Development Psychology PSYC
Austin Community College
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This 0 page Class Notes was uploaded by Mrs. Candice Kertzmann on Monday November 2, 2015. The Class Notes belongs to PSYC at Austin Community College taught by Staff in Fall. Since its upload, it has received 12 views. For similar materials see /class/234392/psyc-austin-community-college in Psychlogy at Austin Community College.
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Date Created: 11/02/15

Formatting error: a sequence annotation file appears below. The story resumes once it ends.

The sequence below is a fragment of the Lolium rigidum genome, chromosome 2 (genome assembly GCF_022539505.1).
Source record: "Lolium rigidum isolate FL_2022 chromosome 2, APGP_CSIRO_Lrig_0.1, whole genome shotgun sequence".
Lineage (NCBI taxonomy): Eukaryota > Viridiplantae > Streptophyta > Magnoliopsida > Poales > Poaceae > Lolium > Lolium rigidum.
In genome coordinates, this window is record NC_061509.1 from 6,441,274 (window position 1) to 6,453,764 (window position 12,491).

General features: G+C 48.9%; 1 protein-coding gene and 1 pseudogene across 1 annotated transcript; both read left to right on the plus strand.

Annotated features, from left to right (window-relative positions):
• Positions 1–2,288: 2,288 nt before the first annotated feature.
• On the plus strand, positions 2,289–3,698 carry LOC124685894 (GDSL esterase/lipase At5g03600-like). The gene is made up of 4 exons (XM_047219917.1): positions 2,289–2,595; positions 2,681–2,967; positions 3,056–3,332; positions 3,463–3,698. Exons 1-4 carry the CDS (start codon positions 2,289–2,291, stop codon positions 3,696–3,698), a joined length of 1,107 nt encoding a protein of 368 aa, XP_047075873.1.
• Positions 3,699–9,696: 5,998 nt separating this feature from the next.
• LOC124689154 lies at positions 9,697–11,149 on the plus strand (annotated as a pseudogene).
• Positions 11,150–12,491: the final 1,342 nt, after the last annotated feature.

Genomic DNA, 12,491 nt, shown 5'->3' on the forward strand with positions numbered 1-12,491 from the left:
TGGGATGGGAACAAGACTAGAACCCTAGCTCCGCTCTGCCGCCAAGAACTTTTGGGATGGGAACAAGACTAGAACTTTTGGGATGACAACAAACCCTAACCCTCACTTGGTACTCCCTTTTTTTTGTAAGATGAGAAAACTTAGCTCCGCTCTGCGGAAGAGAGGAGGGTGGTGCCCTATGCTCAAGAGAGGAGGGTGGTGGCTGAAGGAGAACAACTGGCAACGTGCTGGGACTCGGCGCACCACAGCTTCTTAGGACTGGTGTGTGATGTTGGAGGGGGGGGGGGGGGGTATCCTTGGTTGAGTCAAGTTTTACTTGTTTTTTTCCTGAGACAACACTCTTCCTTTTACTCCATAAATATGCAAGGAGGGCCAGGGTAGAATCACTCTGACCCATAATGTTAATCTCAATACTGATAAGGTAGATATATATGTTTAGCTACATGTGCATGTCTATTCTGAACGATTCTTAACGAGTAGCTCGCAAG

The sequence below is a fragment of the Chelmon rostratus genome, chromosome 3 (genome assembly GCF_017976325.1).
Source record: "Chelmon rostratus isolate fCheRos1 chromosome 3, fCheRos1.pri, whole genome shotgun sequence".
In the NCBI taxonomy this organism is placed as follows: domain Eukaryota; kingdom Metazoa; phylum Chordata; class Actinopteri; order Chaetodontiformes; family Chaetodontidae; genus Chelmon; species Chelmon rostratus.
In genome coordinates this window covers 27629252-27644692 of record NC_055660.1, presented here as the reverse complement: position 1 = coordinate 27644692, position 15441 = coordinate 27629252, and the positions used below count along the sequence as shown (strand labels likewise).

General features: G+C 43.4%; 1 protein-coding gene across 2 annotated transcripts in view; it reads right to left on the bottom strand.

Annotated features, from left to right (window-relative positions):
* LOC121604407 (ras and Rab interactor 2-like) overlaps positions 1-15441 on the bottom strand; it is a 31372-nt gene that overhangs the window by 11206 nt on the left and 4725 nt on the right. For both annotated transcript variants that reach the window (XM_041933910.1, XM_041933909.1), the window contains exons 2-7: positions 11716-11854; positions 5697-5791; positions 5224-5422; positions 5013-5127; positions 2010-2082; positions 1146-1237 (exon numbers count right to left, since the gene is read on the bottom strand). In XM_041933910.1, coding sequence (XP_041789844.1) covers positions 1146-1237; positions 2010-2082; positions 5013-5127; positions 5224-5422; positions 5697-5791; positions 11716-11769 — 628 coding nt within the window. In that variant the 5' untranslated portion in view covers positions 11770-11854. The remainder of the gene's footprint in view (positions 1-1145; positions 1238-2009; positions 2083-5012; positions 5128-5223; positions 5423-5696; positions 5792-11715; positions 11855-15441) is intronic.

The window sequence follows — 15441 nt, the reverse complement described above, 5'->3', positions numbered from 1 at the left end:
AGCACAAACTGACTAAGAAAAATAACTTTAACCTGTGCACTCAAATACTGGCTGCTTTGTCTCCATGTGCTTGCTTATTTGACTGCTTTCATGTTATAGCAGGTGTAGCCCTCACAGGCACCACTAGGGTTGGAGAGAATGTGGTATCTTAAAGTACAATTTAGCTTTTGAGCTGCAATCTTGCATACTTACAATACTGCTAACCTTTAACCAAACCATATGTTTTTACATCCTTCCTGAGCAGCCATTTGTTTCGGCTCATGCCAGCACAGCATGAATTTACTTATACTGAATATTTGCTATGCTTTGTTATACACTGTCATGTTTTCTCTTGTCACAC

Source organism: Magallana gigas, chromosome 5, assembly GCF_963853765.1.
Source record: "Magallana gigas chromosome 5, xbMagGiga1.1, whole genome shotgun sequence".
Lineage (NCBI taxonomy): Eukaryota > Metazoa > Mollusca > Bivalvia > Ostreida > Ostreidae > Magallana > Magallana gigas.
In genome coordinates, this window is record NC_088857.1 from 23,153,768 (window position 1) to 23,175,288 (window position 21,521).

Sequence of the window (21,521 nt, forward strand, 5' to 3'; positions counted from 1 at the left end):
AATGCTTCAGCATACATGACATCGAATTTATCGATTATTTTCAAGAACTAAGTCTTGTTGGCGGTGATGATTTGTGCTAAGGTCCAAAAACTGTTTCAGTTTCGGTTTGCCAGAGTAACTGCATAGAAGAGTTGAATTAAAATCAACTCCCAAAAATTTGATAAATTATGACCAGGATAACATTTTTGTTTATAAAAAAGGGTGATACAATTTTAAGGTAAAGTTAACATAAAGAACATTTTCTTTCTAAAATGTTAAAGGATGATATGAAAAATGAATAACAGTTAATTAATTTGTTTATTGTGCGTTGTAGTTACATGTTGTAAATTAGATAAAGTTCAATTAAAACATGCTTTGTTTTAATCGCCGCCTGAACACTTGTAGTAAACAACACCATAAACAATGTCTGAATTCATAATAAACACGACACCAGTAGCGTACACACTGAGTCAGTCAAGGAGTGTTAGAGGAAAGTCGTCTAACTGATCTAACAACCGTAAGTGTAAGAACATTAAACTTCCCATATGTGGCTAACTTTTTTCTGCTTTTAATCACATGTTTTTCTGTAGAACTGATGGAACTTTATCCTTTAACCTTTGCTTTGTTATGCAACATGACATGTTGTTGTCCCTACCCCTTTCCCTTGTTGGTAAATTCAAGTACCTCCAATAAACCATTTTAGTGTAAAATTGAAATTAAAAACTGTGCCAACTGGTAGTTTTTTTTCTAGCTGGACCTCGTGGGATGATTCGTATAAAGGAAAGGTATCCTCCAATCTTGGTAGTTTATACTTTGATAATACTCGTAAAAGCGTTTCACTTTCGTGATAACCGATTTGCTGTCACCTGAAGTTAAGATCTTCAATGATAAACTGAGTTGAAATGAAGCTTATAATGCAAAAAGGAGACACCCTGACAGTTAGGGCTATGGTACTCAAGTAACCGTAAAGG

Introduction to Psychology Chapter 1 Welcome to the Study of Psychology What do psychologists study these days a Normal behavior causes and mechanisms 1 Abnormal behavior and mental illness Goals of modern psychology 1 Study the essentials of behavior and mind Why do people act think and feel the way they do 1 Develop a knowledge base about human and animal behavior Can Psychology Be Truly Scienti c Human behavior difficult to predict precisely 1 However Governed by general principles 1 Similar to general principles in physics Behavior multiply determined a Current environment a Culture 1 Genetics 1 Momenttomoment experiences 9 3 ggagaervefig our environment Mental processes contribute to survival Solving adaptive problems Find a way to meet challenges to survival 1 Example How do you recognize and avoid danger Understanding purpose of processes leads to better understanding of those processes 11 Psychology s Roots The Great Philosophers Plato 428 BC 347 BC argues for nativism u innate knowledge uAristotIe 384 BC 322 BC and tabula rasa a philosophical empiricism Descartes 1596 1650 dualism u pineal gland Phrenology takes Gall 1758 1828 a mapping the mind 11 Psychology s Roots Biology Matters Pierre Flourens 1794 1867 madded precision through surgical experiments Paul Broca 1825 1880 a patient unable to speak but could understand a Broca s area From Physiology to Psychology 1 Helmholtz 1821 1894 the speed of responses uWundt 1832 1920 structualism 11 Psychology s Roots Corning to the USA Titchener 1867 1927 a hard introspective labor a Elemental qualities of consciousness uJames 1842 1910 ufunctional approach Darwin The Origin of Species 1859 a natural selection 6 Stanley Hall 1844 1924 uchild39devetoprrrent398radolescence I The First Psychology Laboratory 1879 University of Lepzig Wilhelm Wundt a Philosophy professor with background in physiology 1 Advocated scientific techniques for studying mental processes a Main focus Immediate conscious expenence I Structuralism Wundt later Edward Titchener Analyze elements of sensations and feelings a Example Sensation of taste is made up of salty bitter sour and sweet Technique Systematic introspection a Selfreport by trained individuals Functionalism William James James Rowland Angell Understand mental processes by understanding the goal or purpose of those processes a Example What is the goal or purpose of memory I Greatly influenced by work of DanNin I Behaviorism John B Watson B F Skinner Problems with introspection 1 Cannot directly observe mental events a Subjective varies by individual Solution Focus only on observable behavior in carefully controlled experiments a Speeial emehasis en animal behavier Sigmund Freud Trained as a medical doctor in Vienna Observation Some physical problems have psychological causes Established early methods for treating psychological disorders I Freud s Ideas Psychoanalysis Freud s theory of how the mind works and how to address disorders Psychological problems solved through insight I Unconscious mind a Conflicts memories outside of awareness 1 Many psychological problems arise from childhood experiences 14 Beyond Behaviorism Advent of computers a decline in behaviorism Information processing systems a can we think of mental events as the flow of information through the mind a computer metaphor Cognitive psychology 1 Remembering attending thinking believing evaluating feeling and assessing 14 The Emergence of Cognitive Psychology uSir Frederic Bartlett 1886 1969 memory a expectations effect memory Hermann Ebbinghaus 1850 1909 nonsense syllables for studying memory I Piaget 1896 1980 a cognitive errors of children and insight into mind I Kurt LeWin 1890 1947 a behavior is predicted by person s subjective experience of the world 14 The Rise of Cognitive Neuroscience Cognitive psychologists studied the software of the brain a but what about the hardware Karl Lashley 1890 1958 atrain rats to run maze usurgically remove brain parts amp run maze again a hope to find spot in brain where learning occurs Scientists who followed developed area now called behavioral neurosmence 15 Social and Cultural Perspectives Social psychology aTriplett s bicycle study aLewin s field theory aAsch s mental chemistry aAllport stereotyping prejudice and racism 15 Social and Cultural Perspectives ICultural psychology adefining culture anndt paid attention to culture manthropology and psychology nabsolutism arelativism 16 Psychology s Past and Present Juy 1892 APA is born at Clark University 17 original members 150000 members today 920 come from academia APS formed in 1982 a renamed in 2006 16 Psychology s Past and Present nMary Whiton Calkins 1863 1930 a first woman elected president of APA Francis Cecil Sumner 1895 1954 ufirst African American to hold PhD in psychology Kenneth Clark 1914 2005 ufirst member of a minority group to become president ofAPA nelected in 1970 I Clinical Psychologists Main focus Diagnosing and treating psychological problems a Clinics private practice Counseling psychologists 1 Focus on specific adjustment issues eg marriage problems Psychiatrists uMedicaldoctorsspecial39 izinan psychological problems Applicd Psychologists Not involved with psychological disorders Main focus Applying psychology to practical problems in the real world Examples 1 School psychologists a ndustrialorganizational psychologists a umar1 faeters psyehelegists I Research Psychologists Main focus Conducting experiments Work in universities colleges research institutes a Biopsychologists a Personality psychologists a Cognitive psychologists a Developmental psychologists aSocialpsychologists